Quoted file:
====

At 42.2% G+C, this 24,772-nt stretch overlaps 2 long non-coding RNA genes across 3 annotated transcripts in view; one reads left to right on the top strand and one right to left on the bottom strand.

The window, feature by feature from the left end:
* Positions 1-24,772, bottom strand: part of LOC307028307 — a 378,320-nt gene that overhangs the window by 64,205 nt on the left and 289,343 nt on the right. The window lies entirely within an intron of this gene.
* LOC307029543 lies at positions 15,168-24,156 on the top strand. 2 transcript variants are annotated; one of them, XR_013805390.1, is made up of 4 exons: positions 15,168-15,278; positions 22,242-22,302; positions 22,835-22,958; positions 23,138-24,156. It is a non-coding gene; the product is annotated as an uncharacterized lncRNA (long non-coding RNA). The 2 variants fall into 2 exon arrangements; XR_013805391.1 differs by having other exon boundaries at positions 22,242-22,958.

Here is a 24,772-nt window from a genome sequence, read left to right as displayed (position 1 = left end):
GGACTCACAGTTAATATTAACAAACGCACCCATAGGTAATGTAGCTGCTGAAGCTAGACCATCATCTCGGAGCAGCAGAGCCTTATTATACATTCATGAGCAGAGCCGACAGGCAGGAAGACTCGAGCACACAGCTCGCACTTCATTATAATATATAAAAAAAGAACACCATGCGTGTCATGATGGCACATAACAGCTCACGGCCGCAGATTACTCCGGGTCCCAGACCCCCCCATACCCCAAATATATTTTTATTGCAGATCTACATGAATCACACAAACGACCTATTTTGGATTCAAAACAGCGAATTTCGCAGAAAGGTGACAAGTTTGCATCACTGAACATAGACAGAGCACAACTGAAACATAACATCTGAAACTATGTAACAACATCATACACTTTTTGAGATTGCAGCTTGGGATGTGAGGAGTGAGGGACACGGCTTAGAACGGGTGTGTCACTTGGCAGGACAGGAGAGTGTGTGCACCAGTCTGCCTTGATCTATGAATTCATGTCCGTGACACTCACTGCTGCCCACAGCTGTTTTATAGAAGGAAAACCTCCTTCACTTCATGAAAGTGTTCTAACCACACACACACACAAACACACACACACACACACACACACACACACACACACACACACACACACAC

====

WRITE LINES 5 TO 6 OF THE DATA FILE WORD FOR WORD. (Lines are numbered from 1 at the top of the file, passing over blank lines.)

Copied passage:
Here is a 24,772-nt window from a genome sequence, read left to right as displayed (position 1 = left end):
GGACTCACAGTTAATATTAACAAACGCACCCATAGGTAATGTAGCTGCTGAAGCTAGACCATCATCTCGGAGCAGCAGAGCCTTATTATACATTCATGAGCAGAGCCGACAGGCAGGAAGACTCGAGCACACAGCTCGCACTTCATTATAATATATAAAAAAAGAACACCATGCGTGTCATGATGGCACATAACAGCTCACGGCCGCAGATTACTCCGGGTCCCAGACCCCCCCATACCCCAAATATATTTTTATTGCAGATCTACATGAATCACACAAACGACCTATTTTGGATTCAAAACAGCGAATTTCGCAGAAAGGTGACAAGTTTGCATCACTGAACATAGACAGAGCACAACTGAAACATAACATCTGAAACTATGTAACAACATCATACACTTTTTGAGATTGCAGCTTGGGATGTGAGGAGTGAGGGACACGGCTTAGAACGGGTGTGTCACTTGGCAGGACAGGAGAGTGTGTGCACCAGTCTGCCTTGATCTATGAATTCATGTCCGTGACACTCACTGCTGCCCACAGCTGTTTTATAGAAGGAAAACCTCCTTCACTTCATGAAAGTGTTCTAACCACACACACACACAAACACACACACACACACACACACACACACACACACACACACACACACACAC